Bill McKibben: ‘Paris Summit is Missing One of the Great World Leaders on Climate’ Because He’s in Prison
One of the world’s leading climate campaigners is missing from the UN climate summit in Paris, because he is sitting in a prison cell after being deposed in a military coup. Former Maldives president Mohamed Nasheed was a key voice at the 2009 UN climate summit for island nations threatened by rising sea levels.
"Nasheed promised to take his whole country carbon neutral by 2020. Instead, the dictators running it now are inviting the oil industry in to drill," says Democracy NOW!'s guest Bill McKibben, co-founder of 350.org. "If you want to think about irony, it doesn’t get much better than that."
Here's the rush transcript from the show:
AMY GOODMAN: One more question I want to raise with Bill McKibben, our guest right now, and that’s The Guardian piece that he wrote, The Paris summit is missing one of the great world leaders on climate. The article is about former Maldives President Mohamed Nasheed. For years, he was a leading climate campaigner. Today he sits in a prison cell after being deposed in a coup. This is a quote from a clip of Mohamed Nasheed in 2009:
MOHAMED NASHEED: For countries to defend Poland in the 1930s, because it was a frontline state. It’s very important to take care of the Maldives now because the Maldives and many other small states are in the front line of what is happening to the world, to climate today. If you can’t defend the Maldives today, you won’t be able to defend yourselves tomorrow.
AMY GOODMAN: That was Mohamed Nasheed in 2009. And I certainly remember—met Mohamed Nasheed for the first time that year at the Copenhagen Climate Summit, one of the most vocal voices around the effects of climate change with his islands nation, Maldives. Bill McKibben, where is he today?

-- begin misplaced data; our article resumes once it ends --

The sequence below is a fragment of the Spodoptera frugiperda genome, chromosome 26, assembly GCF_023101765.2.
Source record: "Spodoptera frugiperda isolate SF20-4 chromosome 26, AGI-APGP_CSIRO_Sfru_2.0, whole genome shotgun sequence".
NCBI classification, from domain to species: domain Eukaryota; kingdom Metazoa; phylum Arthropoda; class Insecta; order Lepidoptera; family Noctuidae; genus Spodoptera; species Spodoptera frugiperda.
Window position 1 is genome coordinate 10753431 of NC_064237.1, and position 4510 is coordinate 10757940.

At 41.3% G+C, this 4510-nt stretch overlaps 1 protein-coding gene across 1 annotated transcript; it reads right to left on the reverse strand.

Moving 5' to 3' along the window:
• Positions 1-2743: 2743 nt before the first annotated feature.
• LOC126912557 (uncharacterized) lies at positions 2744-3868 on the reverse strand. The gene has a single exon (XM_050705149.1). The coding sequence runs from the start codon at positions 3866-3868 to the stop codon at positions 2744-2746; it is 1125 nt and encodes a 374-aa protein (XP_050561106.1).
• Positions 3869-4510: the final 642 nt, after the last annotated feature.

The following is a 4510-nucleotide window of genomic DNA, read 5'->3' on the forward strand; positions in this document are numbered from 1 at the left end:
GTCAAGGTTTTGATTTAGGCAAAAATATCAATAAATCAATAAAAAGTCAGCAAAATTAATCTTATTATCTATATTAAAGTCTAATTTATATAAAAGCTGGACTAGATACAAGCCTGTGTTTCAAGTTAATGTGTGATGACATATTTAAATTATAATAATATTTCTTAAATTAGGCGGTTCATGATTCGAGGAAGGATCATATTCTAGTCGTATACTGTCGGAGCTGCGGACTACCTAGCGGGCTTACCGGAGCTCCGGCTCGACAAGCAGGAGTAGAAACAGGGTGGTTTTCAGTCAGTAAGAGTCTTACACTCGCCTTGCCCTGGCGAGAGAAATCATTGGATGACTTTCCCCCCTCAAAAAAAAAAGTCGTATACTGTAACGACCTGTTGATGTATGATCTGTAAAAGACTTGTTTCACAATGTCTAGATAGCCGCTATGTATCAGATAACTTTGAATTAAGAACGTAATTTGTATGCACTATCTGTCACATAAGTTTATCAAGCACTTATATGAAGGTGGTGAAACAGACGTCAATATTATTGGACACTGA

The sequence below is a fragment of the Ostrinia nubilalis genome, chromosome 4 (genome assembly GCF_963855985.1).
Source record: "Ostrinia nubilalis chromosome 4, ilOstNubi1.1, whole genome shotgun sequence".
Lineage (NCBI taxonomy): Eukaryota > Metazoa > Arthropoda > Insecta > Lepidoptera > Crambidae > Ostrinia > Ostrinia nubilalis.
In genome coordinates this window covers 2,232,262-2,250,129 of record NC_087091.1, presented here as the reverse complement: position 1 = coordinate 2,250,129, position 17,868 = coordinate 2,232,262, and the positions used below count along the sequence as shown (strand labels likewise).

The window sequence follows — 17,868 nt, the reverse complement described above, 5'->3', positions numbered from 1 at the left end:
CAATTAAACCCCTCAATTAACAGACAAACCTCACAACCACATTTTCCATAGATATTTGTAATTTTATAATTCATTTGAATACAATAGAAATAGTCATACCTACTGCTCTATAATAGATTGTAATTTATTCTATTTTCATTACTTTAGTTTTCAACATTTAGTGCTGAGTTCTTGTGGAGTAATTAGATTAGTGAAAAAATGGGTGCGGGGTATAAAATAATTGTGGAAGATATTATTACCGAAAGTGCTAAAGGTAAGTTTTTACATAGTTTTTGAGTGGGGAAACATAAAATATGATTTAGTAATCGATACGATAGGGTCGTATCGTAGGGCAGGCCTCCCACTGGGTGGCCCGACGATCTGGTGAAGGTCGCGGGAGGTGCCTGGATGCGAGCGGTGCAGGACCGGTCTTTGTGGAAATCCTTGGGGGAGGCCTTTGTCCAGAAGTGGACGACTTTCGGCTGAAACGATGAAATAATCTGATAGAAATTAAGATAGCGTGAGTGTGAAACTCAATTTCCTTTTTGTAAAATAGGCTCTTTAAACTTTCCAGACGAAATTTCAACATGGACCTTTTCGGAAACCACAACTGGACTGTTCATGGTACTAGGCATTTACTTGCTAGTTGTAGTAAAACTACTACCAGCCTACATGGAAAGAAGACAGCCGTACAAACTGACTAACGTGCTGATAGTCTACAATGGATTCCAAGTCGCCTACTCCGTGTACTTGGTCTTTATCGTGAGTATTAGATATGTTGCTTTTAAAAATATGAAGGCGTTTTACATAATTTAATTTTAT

BILL MCKIBBEN: Well, he’s in prison on a prison island in that archipelago. Look, the Copenhagen climate summit, a great failure, had very few heroes but one of them was Mohamed Nasheed. I won’t soon forget him leading a huge crowd of people and chanting "3-5-0" booming out across that conference center. Nor will I forget, ever, the activism that he displayed. He, you know, taught his whole cabinet to scuba dive so they could hold an underwater meeting on their dying coral reef, something that was on the front page of every paper around the planet to dramatize what was happening.
What happened to him is horrible. He was not only a climate leader, of course, he was a great freedom fighter. They call him the Mandela of the Indian Ocean. He overthrew a dictator of 30 years in a free election. But the dictator’s people fought back, and in a military coup deposed him. Not only is he now in jail, but so are many, many others including many leaders of other political parties. The Maldives has turned into a full on autocracy. Nasheed apparently is apparently in poor health and being denied medical treatment. Amnesty International is speaking out on his behalf, so is Amal Clooney, who’s travelled there, the human rights lawyer, to visit with him. But it is a disgrace, and one hopes that leaders here at this conference will remember his leadership and speak up a little bit on his behalf.
AMY GOODMAN: Sadly after the gun was put to his head and he was deposed in a military coup, the U.S., I believe, was the first, if not one of the first countries, to recognize the new coup government.
BILL MCKIBBEN: It’s a—it’s really, really sad. It’s not as if the Maldives has some kind of enormous strategic value to anyone. It has enormous moral value. This is an archipelago of a thousand islands stretching across the equator in the Indian Ocean, but the highest point in the archipelago is only a few meters above sea level. They are the poster child for where not to be in a warming world. And it was Nasheed who promised to take his whole country carbon-neutral by 2020, instead, the dictators running it now are inviting the oil industry in to drill around the edges of those islands. If you want to think about irony, it doesn’t get much better than that.
AMY GOODMAN: Folks should check out our interview with Mohamed Nasheed before he was imprisoned at democracynow.org
YOU MIGHT ALSO LIKE